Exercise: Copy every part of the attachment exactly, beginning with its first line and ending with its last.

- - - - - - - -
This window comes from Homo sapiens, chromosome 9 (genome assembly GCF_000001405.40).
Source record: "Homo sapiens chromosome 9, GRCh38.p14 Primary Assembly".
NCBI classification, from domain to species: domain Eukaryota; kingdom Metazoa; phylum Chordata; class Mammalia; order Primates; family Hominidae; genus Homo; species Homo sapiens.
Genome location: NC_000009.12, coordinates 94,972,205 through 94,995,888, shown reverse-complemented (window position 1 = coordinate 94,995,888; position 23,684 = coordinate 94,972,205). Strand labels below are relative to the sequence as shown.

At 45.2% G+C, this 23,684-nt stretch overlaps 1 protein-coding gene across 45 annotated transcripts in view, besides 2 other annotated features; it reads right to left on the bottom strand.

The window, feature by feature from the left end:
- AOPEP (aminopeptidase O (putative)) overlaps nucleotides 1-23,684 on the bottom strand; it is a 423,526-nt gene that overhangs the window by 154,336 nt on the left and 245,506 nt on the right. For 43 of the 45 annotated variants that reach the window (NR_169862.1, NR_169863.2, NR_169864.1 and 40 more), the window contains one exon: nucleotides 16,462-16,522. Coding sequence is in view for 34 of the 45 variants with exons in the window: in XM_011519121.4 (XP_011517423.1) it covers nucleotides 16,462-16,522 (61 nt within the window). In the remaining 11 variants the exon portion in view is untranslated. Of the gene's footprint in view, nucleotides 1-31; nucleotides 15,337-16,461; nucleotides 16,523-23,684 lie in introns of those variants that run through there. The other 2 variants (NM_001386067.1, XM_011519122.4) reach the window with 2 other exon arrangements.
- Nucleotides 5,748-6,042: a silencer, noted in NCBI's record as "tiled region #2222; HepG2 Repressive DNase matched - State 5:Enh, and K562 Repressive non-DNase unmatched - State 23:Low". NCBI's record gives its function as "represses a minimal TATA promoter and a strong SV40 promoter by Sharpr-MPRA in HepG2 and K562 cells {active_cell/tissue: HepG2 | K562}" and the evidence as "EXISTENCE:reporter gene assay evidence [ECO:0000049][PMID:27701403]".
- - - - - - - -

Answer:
This window comes from Homo sapiens, chromosome 9 (genome assembly GCF_000001405.40).
Source record: "Homo sapiens chromosome 9, GRCh38.p14 Primary Assembly".
NCBI classification, from domain to species: domain Eukaryota; kingdom Metazoa; phylum Chordata; class Mammalia; order Primates; family Hominidae; genus Homo; species Homo sapiens.
Genome location: NC_000009.12, coordinates 94,972,205 through 94,995,888, shown reverse-complemented (window position 1 = coordinate 94,995,888; position 23,684 = coordinate 94,972,205). Strand labels below are relative to the sequence as shown.

At 45.2% G+C, this 23,684-nt stretch overlaps 1 protein-coding gene across 45 annotated transcripts in view, besides 2 other annotated features; it reads right to left on the bottom strand.

The window, feature by feature from the left end:
- AOPEP (aminopeptidase O (putative)) overlaps nucleotides 1-23,684 on the bottom strand; it is a 423,526-nt gene that overhangs the window by 154,336 nt on the left and 245,506 nt on the right. For 43 of the 45 annotated variants that reach the window (NR_169862.1, NR_169863.2, NR_169864.1 and 40 more), the window contains one exon: nucleotides 16,462-16,522. Coding sequence is in view for 34 of the 45 variants with exons in the window: in XM_011519121.4 (XP_011517423.1) it covers nucleotides 16,462-16,522 (61 nt within the window). In the remaining 11 variants the exon portion in view is untranslated. Of the gene's footprint in view, nucleotides 1-31; nucleotides 15,337-16,461; nucleotides 16,523-23,684 lie in introns of those variants that run through there. The other 2 variants (NM_001386067.1, XM_011519122.4) reach the window with 2 other exon arrangements.
- Nucleotides 5,748-6,042: a silencer, noted in NCBI's record as "tiled region #2222; HepG2 Repressive DNase matched - State 5:Enh, and K562 Repressive non-DNase unmatched - State 23:Low". NCBI's record gives its function as "represses a minimal TATA promoter and a strong SV40 promoter by Sharpr-MPRA in HepG2 and K562 cells {active_cell/tissue: HepG2 | K562}" and the evidence as "EXISTENCE:reporter gene assay evidence [ECO:0000049][PMID:27701403]".